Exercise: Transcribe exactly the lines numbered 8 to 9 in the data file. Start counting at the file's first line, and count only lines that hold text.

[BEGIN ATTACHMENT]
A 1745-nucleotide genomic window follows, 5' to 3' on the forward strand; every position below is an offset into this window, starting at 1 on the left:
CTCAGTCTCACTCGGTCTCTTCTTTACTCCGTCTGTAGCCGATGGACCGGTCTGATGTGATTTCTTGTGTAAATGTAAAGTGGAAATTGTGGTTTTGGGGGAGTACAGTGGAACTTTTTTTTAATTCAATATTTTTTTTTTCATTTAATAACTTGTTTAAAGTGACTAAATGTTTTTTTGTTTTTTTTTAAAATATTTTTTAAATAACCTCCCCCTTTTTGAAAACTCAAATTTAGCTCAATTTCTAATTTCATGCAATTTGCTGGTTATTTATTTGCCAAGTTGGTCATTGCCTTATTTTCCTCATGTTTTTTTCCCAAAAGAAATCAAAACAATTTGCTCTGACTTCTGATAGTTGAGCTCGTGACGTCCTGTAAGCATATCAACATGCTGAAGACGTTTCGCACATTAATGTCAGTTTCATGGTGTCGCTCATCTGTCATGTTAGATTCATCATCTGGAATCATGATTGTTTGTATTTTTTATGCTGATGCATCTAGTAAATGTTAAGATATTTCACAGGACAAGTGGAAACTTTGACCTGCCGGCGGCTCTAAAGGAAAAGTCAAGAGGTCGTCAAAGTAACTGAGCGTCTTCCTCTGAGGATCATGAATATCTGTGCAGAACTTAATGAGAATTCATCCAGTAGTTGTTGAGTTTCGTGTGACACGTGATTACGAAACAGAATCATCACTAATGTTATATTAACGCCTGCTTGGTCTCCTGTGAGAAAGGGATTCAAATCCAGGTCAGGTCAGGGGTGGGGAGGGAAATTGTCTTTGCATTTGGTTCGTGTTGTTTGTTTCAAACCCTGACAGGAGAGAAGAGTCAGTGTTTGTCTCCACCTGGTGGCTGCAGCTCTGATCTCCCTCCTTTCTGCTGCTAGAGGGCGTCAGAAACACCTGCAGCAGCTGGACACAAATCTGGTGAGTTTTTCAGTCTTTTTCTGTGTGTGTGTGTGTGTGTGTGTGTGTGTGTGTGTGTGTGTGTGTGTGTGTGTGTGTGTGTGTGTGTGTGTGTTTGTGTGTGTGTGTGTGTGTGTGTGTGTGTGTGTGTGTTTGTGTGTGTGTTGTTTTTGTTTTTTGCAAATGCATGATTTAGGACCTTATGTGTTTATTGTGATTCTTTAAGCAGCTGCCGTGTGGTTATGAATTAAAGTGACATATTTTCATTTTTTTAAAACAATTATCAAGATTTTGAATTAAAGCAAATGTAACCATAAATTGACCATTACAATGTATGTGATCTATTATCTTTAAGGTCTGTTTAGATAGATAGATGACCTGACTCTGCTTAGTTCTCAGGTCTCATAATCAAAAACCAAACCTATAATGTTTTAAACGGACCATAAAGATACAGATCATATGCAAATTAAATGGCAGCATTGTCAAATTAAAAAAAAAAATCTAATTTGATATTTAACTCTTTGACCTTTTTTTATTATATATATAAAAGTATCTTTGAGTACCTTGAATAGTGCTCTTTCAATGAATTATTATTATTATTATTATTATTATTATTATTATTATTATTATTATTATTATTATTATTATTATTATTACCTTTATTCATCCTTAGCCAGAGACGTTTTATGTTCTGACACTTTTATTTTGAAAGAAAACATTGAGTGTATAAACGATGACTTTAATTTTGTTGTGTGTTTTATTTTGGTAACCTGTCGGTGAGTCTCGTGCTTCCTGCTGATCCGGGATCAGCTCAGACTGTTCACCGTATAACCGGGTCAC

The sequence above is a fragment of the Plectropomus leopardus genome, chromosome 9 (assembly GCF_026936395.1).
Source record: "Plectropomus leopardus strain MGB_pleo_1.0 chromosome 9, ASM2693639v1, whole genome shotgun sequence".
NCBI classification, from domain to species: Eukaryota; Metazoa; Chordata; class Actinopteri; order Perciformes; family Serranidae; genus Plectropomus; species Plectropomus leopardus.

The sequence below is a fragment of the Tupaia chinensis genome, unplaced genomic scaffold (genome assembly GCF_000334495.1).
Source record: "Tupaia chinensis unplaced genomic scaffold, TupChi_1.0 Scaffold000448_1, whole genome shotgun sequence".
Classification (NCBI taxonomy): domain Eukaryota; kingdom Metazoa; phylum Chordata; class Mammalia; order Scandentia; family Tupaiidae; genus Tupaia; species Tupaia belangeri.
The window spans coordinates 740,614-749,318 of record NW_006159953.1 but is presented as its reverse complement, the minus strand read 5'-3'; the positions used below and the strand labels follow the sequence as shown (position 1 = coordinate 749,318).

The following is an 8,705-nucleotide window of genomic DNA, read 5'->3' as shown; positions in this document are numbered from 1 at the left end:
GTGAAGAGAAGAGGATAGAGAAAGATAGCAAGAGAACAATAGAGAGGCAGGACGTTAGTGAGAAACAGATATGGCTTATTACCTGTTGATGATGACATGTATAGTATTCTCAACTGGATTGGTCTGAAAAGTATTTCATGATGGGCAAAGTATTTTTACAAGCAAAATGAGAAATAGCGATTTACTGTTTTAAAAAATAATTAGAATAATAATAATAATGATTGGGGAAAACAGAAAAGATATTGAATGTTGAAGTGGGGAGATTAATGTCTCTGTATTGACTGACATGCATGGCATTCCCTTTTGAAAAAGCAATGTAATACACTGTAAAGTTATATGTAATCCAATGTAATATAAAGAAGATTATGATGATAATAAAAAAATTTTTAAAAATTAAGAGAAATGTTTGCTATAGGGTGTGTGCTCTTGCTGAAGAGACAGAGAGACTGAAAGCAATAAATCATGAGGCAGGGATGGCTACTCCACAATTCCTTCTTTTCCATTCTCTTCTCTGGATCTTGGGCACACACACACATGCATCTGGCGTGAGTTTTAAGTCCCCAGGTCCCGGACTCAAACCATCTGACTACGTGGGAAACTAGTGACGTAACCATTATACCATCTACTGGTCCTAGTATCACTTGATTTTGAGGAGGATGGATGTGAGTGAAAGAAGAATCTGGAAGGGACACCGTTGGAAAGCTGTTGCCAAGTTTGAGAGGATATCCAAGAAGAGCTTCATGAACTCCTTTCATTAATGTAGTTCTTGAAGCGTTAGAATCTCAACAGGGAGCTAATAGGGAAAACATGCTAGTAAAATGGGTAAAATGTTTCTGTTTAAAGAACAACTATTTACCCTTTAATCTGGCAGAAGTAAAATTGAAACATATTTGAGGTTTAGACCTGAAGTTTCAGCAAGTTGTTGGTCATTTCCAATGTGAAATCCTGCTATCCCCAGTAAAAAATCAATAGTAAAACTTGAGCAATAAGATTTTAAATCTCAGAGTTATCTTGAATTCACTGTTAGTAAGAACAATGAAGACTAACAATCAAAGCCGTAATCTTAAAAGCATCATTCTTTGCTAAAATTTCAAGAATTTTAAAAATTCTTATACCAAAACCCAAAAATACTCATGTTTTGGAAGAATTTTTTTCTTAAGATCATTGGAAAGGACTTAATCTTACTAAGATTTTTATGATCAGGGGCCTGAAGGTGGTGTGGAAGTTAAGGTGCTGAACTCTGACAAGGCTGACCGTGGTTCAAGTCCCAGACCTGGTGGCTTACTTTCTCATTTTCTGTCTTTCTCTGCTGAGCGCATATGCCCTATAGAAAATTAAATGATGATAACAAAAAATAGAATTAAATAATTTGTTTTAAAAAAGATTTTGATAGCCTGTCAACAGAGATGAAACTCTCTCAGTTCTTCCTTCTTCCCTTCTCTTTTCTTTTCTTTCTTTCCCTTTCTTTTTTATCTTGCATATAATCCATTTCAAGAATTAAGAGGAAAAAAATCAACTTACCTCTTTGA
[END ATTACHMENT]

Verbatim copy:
Classification (NCBI taxonomy): domain Eukaryota; kingdom Metazoa; phylum Chordata; class Mammalia; order Scandentia; family Tupaiidae; genus Tupaia; species Tupaia belangeri.
The window spans coordinates 740,614-749,318 of record NW_006159953.1 but is presented as its reverse complement, the minus strand read 5'-3'; the positions used below and the strand labels follow the sequence as shown (position 1 = coordinate 749,318).